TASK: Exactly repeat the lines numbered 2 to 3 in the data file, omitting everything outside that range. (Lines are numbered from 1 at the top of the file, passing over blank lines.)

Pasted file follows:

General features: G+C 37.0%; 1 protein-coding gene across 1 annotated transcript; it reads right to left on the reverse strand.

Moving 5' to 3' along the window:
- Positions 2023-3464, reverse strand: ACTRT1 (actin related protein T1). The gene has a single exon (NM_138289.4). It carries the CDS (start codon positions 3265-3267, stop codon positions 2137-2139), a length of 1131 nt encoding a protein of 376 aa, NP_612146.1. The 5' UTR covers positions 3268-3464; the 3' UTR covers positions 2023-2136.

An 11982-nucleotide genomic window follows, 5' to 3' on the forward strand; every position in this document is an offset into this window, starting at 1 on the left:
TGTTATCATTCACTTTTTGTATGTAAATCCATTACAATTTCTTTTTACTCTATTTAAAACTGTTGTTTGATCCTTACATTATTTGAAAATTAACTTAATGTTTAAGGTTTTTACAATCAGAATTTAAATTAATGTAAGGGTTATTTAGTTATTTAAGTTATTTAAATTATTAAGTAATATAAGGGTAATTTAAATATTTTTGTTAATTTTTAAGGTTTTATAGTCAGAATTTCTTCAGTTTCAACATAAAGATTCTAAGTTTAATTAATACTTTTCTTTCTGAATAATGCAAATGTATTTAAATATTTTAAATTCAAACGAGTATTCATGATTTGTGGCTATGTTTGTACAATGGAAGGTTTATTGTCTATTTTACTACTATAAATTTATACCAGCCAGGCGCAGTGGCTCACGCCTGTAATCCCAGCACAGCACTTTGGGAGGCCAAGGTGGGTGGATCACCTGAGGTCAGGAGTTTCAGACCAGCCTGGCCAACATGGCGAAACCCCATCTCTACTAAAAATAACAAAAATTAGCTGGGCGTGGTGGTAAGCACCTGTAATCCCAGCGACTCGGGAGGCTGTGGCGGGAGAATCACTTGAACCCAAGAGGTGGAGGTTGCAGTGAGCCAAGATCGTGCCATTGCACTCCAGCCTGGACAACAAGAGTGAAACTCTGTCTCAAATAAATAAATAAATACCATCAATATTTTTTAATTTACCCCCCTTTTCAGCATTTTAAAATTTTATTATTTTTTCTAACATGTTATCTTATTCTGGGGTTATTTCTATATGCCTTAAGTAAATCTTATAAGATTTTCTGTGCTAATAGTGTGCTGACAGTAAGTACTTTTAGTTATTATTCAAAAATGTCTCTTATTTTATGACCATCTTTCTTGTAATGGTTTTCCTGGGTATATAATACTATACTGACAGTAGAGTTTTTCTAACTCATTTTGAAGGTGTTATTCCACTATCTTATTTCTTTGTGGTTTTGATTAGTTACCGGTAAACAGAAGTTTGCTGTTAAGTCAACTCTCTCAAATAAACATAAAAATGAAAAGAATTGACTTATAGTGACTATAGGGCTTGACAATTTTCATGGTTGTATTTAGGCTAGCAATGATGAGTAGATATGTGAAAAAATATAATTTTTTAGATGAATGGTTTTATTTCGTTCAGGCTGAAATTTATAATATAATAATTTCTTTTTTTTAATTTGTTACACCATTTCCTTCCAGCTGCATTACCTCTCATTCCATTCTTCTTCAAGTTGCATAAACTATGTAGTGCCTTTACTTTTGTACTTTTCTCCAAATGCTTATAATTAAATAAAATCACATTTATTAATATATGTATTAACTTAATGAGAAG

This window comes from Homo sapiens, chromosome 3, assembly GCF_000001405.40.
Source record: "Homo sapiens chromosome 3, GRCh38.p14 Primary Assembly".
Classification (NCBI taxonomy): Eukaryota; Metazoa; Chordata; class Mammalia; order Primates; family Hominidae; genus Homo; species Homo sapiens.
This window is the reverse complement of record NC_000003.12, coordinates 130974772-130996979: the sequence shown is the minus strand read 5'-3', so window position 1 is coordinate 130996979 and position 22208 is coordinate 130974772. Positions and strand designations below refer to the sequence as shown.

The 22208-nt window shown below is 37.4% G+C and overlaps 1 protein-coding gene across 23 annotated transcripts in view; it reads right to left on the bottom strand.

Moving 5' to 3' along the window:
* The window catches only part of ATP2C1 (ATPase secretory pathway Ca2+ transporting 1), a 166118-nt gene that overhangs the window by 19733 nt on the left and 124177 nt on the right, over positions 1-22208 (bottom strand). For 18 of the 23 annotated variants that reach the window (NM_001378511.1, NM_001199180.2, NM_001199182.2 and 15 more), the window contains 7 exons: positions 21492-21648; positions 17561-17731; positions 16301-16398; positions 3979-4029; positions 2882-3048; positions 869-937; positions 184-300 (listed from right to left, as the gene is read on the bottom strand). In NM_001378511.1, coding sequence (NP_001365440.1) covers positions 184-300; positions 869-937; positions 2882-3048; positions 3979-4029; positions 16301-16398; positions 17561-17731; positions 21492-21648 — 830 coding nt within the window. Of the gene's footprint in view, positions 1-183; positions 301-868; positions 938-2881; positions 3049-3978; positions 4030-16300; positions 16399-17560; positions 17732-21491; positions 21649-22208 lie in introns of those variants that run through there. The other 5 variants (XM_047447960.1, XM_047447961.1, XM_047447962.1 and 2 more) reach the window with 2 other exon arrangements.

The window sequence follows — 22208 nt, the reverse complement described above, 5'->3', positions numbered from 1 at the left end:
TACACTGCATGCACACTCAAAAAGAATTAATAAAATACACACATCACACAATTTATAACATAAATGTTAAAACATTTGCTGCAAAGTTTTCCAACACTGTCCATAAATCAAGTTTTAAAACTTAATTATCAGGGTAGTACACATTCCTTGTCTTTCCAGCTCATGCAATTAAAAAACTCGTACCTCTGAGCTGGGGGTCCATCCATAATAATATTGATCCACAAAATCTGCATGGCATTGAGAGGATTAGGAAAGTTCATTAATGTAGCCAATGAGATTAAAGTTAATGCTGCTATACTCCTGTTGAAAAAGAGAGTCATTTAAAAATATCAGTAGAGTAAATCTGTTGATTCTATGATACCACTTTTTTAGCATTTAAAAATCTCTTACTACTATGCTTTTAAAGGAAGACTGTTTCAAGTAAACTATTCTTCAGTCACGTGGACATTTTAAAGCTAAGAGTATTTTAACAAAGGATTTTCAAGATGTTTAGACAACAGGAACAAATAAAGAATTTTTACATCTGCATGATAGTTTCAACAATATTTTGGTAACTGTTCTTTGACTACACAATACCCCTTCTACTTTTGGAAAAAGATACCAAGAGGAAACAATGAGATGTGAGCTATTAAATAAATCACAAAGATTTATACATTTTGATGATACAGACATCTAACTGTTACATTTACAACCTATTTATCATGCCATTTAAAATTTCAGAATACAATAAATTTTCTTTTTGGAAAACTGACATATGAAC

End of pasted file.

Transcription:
Moving 5' to 3' along the window:
- Positions 2023-3464, reverse strand: ACTRT1 (actin related protein T1). The gene has a single exon (NM_138289.4). It carries the CDS (start codon positions 3265-3267, stop codon positions 2137-2139), a length of 1131 nt encoding a protein of 376 aa, NP_612146.1. The 5' UTR covers positions 3268-3464; the 3' UTR covers positions 2023-2136.